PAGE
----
Fatigue is more profound in the fast-twitch (FT) fibers than in the slow-twitch (ST) fibers, which leads to the latter fiber type being often referred to as fatigue resistant. The difference in the fatigability of these two fiber types seemingly arises from the different capacity of these fiber types to maintain the ATP pool. In FT fibers, during prolonged high-intensity activity, ATP synthesis can be limited. Consequently, because ATP catabolism exceeds synthesis, a rapid and large increase in the concentrations of ATP metabolites, such as ADP (∼1–2 mM) and Pi (30–50 mM), occurs. The increase in Pi has been strongly implicated in metabolic fatigue in FT fibers (15).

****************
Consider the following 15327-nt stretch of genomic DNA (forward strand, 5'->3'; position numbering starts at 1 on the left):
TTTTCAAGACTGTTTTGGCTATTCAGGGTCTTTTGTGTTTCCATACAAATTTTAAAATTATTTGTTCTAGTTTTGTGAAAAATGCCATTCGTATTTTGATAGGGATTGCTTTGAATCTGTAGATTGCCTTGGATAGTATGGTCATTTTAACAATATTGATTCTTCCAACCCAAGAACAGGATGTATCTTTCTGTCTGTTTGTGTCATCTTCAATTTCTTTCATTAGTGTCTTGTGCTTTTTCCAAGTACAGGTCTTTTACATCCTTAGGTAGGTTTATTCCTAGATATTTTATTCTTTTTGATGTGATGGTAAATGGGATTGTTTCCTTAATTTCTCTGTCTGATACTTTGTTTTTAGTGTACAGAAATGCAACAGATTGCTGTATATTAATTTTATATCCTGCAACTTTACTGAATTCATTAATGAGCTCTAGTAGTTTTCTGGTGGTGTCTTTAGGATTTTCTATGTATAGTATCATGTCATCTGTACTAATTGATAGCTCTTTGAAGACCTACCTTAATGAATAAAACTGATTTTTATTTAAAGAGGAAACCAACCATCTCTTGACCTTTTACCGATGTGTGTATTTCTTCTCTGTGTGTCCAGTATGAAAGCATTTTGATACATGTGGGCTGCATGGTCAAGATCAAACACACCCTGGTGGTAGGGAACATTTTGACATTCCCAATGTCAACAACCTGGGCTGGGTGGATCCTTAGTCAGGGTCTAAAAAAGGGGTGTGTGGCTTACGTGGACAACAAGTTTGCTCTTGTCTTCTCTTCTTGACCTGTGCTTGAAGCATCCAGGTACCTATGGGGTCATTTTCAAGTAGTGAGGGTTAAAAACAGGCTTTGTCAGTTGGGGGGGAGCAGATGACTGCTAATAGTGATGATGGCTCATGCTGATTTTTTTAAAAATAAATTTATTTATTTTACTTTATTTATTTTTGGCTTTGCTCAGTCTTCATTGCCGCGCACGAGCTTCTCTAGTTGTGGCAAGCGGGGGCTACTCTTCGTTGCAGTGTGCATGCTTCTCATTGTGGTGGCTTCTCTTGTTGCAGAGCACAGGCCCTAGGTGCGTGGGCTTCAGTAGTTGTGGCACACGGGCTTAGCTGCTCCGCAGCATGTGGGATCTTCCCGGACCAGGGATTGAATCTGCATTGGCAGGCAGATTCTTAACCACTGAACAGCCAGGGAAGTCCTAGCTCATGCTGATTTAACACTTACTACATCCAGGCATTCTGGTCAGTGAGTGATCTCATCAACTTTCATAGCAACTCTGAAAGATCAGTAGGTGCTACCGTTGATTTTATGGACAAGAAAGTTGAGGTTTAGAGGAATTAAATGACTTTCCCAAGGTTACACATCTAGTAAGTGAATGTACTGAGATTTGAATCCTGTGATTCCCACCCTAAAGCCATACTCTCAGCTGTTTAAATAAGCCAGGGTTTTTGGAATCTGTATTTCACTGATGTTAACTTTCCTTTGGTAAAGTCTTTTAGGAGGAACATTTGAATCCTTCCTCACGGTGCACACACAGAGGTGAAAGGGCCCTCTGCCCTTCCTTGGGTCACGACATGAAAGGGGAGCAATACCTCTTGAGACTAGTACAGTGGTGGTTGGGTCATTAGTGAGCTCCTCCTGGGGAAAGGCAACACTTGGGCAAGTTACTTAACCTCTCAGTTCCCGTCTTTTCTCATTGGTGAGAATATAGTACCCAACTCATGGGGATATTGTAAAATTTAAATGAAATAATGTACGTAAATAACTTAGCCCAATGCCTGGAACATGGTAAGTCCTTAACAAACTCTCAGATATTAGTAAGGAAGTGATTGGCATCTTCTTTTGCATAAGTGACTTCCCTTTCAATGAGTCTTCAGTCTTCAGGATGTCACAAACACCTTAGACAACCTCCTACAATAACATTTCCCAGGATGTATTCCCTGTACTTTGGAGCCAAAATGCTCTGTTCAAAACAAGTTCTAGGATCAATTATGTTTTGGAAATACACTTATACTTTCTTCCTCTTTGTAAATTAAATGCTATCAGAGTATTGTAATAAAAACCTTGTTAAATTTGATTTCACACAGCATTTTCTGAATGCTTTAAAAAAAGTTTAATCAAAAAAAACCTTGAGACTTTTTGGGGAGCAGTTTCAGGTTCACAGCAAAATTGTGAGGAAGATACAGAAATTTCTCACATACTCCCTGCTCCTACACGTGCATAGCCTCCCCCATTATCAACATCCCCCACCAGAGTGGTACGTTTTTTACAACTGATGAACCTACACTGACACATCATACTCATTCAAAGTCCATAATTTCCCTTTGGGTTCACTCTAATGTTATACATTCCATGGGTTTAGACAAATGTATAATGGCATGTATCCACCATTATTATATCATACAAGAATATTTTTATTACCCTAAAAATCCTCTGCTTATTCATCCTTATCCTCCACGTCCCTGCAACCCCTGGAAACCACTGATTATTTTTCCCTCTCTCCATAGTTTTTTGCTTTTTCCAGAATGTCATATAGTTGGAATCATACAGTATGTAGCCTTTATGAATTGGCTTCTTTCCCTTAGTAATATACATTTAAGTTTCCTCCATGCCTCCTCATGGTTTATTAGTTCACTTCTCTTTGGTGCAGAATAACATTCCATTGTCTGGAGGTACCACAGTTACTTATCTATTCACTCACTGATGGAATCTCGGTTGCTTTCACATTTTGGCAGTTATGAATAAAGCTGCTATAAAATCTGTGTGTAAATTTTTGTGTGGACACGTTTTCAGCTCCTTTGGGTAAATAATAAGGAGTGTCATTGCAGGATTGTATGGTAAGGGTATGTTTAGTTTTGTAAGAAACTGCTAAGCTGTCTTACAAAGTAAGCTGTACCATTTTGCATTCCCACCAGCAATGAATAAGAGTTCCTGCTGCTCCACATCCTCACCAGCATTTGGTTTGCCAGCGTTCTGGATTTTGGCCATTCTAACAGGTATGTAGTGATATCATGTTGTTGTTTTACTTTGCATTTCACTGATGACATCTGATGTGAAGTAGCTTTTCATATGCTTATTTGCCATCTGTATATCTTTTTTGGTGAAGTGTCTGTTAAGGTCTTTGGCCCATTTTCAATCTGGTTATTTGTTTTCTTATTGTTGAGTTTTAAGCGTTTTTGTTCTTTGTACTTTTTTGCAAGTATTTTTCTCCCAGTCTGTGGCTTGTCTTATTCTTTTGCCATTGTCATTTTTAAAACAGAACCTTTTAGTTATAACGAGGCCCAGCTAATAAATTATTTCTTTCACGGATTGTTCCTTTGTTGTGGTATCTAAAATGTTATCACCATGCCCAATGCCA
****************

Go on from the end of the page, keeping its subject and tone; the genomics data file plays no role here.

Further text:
In FT fibers, Pi has been shown to directly inhibit maximum Ca2+-activated force and the Ca2+ sensitivity of the contractile apparatus (6, 29). Pi has also been implicated in the sudden rapid decline in Ca2+ release from the SR seen in the later stages of metabolic fatigue. Fryer et al. (15) first suggested that Pi enters the SR, whereby it precipitates with Ca2+ to limit the free Ca2+ available for release. Posterino and Fryer (33) later showed that the entry of Pi into the SR is seemingly passive (ATP independent), and it is now thought that Pi enters the SR through a small conductance chloride channel (23). Other studies using single intact fibers further confirmed the importance of Pi in the failure of Ca2+ release and fatigue in FT fibers (21, 39). However, previous studies by Duke and Steele (7, 8) suggested that a failure in ADP buffering may play an important role in the apparent Pi-induced failure of Ca2+ release seen in past skinned fiber studies. Many previous skinned fiber studies examined Pi in the absence of CP and thus seemingly failed to adequately buffer ADP, which could potentially reverse the flow of Ca2+ through the SR Ca2+-ATPase. Recently, however, Dutka et al. (11) showed that Pi could reduce the available Ca2+ in the SR for release in FT even when ADP was well buffered with CP.